Physicians are concerned about the quality of care they provide to patients—that is, after all, the reason they chose the profession. But physicians today report being so disappointed with the present state of medical practice that 7 out of 10 say they cannot recommend the profession to their children or other family members.
That’s the message from the 2018 Future of Healthcare Survey, featuring responses and comments from more than 3,400 physicians nationwide. Conducted by The Doctors Company, the survey reveals a complicated picture about the attitudes of physicians towards the state of healthcare.
The survey results indicate that, in the future, healthcare will likely be much different than what providers and patients are accustomed to today. The number of physicians may continue to decrease, with fewer entering the profession and many practicing physicians retiring in the next five years. Patients may no longer see a physician for non-critical conditions, as advanced practice providers such as nurse practitioners and physician assistants will likely fill the gap. And while practice consolidation appears to have slowed, evolving technologies and reimbursement models are viewed as encumbrances to the most important reason doctors practice medicine: caring for patients.
Here are some of the most relevant findings:
And physicians were clear in their comments. “If I had to start today, I would choose another field of endeavor,” said one. Another opined, “We love what we do, but…we need to restore the dignity back to the physician-patient relationship.”
While many say they are disheartened with medicine, it gives us hope that the unique passion physicians possess for patient care remains. As one California surgeon noted, “There is no other life I would choose, regardless of compensation or regulation.”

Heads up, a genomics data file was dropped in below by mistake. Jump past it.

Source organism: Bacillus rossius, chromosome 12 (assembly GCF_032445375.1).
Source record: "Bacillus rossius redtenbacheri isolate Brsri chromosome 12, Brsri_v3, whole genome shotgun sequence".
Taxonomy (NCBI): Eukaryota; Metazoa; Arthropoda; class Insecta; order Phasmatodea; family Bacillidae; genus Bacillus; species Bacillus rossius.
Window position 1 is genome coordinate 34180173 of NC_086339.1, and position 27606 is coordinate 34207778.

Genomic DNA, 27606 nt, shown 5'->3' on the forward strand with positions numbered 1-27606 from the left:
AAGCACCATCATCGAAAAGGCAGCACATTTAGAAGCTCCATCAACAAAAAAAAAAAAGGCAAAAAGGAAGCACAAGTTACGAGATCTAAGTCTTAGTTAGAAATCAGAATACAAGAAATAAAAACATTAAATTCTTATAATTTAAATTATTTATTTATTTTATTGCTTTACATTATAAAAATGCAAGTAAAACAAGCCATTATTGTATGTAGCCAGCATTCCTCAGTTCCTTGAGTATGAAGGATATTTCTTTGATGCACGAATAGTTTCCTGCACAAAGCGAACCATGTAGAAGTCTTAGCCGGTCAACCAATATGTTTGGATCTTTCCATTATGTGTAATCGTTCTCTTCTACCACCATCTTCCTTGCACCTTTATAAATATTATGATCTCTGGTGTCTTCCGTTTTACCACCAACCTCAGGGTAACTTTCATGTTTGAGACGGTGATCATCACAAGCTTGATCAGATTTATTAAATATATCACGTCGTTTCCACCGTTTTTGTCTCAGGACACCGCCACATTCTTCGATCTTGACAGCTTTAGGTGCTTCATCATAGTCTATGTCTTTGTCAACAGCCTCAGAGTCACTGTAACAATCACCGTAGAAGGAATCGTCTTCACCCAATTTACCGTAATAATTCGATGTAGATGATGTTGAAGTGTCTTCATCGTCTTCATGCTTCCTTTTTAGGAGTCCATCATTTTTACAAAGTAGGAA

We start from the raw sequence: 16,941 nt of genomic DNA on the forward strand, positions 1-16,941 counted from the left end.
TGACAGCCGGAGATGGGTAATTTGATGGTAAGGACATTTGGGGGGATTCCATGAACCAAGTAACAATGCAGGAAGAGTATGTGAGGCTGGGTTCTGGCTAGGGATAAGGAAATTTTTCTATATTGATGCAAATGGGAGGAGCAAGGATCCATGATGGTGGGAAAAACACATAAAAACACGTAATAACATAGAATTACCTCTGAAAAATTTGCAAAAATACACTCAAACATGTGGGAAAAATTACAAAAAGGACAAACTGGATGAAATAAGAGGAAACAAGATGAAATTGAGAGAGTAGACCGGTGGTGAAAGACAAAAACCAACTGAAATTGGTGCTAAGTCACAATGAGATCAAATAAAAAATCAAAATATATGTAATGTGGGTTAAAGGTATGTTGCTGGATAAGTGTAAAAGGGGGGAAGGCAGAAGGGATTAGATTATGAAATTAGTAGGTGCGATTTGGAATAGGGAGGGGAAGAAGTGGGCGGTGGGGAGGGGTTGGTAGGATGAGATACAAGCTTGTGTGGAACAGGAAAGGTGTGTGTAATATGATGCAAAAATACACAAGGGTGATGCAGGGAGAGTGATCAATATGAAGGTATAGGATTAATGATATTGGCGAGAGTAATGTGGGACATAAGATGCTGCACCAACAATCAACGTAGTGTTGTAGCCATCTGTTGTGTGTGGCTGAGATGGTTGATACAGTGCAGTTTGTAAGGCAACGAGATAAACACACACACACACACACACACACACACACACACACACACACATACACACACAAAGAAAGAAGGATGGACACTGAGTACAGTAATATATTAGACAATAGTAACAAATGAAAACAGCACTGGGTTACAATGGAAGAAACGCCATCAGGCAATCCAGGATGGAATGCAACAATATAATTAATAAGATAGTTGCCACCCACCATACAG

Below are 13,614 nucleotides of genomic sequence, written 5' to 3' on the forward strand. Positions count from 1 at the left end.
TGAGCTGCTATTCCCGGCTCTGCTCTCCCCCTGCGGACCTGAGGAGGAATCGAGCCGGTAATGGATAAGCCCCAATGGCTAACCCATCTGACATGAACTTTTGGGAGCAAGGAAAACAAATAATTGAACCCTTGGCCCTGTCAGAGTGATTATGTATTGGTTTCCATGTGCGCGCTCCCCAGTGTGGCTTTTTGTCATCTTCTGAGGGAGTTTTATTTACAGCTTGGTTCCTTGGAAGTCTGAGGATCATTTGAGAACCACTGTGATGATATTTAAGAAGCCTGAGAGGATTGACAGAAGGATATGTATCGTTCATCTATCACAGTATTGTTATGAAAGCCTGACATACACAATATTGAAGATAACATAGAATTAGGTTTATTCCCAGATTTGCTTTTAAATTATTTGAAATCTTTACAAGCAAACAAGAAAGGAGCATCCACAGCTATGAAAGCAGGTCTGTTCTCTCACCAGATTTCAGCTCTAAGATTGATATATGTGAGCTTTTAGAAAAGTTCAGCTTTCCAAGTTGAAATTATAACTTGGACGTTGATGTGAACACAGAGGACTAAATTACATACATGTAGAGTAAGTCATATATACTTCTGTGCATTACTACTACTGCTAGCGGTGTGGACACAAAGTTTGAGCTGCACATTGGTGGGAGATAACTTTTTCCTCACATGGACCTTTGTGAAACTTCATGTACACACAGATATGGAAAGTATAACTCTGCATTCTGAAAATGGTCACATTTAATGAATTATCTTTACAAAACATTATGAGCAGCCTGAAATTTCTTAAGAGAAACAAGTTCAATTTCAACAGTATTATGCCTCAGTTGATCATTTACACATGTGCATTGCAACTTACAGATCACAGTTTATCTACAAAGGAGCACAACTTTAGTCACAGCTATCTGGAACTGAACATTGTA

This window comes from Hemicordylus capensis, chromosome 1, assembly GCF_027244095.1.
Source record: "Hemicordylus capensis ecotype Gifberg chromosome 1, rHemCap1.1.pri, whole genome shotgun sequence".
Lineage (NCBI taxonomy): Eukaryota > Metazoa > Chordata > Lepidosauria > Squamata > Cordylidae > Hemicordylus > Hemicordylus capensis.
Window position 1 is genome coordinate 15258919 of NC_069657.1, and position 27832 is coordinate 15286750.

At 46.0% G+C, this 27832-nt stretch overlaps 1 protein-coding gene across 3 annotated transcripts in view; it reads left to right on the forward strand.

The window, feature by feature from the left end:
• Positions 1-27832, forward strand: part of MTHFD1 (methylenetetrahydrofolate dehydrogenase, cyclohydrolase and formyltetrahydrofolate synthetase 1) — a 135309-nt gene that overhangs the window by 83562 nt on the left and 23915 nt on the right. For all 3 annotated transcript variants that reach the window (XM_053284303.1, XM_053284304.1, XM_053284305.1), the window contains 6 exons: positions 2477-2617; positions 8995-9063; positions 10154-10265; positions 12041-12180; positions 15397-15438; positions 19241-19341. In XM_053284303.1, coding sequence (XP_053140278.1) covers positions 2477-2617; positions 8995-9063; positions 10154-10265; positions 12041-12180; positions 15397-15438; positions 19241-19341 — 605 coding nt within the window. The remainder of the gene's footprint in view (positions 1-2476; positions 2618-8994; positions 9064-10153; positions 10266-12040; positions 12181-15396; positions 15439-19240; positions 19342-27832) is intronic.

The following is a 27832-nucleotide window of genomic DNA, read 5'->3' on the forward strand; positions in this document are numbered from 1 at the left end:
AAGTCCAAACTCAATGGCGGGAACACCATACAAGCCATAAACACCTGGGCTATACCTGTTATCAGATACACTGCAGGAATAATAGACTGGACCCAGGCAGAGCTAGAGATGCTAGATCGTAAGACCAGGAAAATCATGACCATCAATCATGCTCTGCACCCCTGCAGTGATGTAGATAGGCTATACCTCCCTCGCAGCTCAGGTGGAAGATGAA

Despite the cautionary notes these results strike for the future, they still give some reason for optimism. Younger doctors shared a more positive perspective of EHRs. Moreover, after a period of relative flux in practice models, doctors now anticipate that their practice settings will stabilize over the next five years. The vast majority say they will not change practice models in the near future. This structural solidification may give patients more reassurance and predictability when it comes to their healthcare experiences.
What can be done to reverse some of the disenchantment? Based on the responses to this survey, we need to think long-term. Physician disenchantment may ultimately change the face of healthcare as we know it. As it stands today, by 2020 we will already reach a tipping point, with more primary care physicians retiring than graduating from primary care residencies across the U.S. From this alone, we can predict a reshaping of services, with physician assistants and nurse practitioners composing more of the family practice workforce.
The medical profession is emerging from a period of uncertainty. The use of EHRs is finally becoming familiar, if not popular. And though new business structures and pricing methods might not be second nature, the challenges are at least better understood. To help advance the practice of good medicine, surveys like the Future of Healthcare are instructive and vital. Doctors deserve a loud voice in the healthcare debate, so that quality care and the doctor-patient relationship are the cornerstone of every decision.
The guidelines suggested here are not rules, do not constitute legal advice, and do not ensure a successful outcome. The ultimate decision regarding the appropriateness of any treatment must be made by each healthcare provider considering the circumstances of the individual situation and in accordance with the laws of the jurisdiction in which the care is rendered.